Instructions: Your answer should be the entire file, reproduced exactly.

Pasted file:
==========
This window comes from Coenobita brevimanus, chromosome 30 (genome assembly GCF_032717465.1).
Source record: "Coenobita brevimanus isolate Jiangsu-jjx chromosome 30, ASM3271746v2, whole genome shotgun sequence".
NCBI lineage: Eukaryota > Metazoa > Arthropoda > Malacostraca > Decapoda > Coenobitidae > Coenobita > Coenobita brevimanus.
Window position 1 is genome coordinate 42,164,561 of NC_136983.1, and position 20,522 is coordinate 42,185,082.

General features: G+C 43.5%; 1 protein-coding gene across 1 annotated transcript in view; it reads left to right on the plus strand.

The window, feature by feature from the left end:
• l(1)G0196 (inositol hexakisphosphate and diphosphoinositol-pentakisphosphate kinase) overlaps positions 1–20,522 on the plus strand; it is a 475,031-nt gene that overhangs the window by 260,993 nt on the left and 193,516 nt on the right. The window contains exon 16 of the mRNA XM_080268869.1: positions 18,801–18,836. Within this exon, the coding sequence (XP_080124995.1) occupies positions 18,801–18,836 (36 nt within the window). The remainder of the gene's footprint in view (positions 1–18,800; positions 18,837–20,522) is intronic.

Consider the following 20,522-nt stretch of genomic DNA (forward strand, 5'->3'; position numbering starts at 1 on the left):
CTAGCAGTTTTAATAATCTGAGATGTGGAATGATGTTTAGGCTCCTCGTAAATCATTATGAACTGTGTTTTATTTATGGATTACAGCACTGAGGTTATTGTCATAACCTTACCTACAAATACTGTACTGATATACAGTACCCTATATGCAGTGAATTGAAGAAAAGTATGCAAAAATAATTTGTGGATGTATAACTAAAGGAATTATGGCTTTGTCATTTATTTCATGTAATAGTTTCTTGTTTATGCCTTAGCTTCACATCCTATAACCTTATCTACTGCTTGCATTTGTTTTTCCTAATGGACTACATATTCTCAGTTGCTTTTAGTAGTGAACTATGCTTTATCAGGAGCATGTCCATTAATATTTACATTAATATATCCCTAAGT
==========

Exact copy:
This window comes from Coenobita brevimanus, chromosome 30 (genome assembly GCF_032717465.1).
Source record: "Coenobita brevimanus isolate Jiangsu-jjx chromosome 30, ASM3271746v2, whole genome shotgun sequence".
NCBI lineage: Eukaryota > Metazoa > Arthropoda > Malacostraca > Decapoda > Coenobitidae > Coenobita > Coenobita brevimanus.
Window position 1 is genome coordinate 42,164,561 of NC_136983.1, and position 20,522 is coordinate 42,185,082.

General features: G+C 43.5%; 1 protein-coding gene across 1 annotated transcript in view; it reads left to right on the plus strand.

The window, feature by feature from the left end:
• l(1)G0196 (inositol hexakisphosphate and diphosphoinositol-pentakisphosphate kinase) overlaps positions 1–20,522 on the plus strand; it is a 475,031-nt gene that overhangs the window by 260,993 nt on the left and 193,516 nt on the right. The window contains exon 16 of the mRNA XM_080268869.1: positions 18,801–18,836. Within this exon, the coding sequence (XP_080124995.1) occupies positions 18,801–18,836 (36 nt within the window). The remainder of the gene's footprint in view (positions 1–18,800; positions 18,837–20,522) is intronic.

Consider the following 20,522-nt stretch of genomic DNA (forward strand, 5'->3'; position numbering starts at 1 on the left):
CTAGCAGTTTTAATAATCTGAGATGTGGAATGATGTTTAGGCTCCTCGTAAATCATTATGAACTGTGTTTTATTTATGGATTACAGCACTGAGGTTATTGTCATAACCTTACCTACAAATACTGTACTGATATACAGTACCCTATATGCAGTGAATTGAAGAAAAGTATGCAAAAATAATTTGTGGATGTATAACTAAAGGAATTATGGCTTTGTCATTTATTTCATGTAATAGTTTCTTGTTTATGCCTTAGCTTCACATCCTATAACCTTATCTACTGCTTGCATTTGTTTTTCCTAATGGACTACATATTCTCAGTTGCTTTTAGTAGTGAACTATGCTTTATCAGGAGCATGTCCATTAATATTTACATTAATATATCCCTAAGT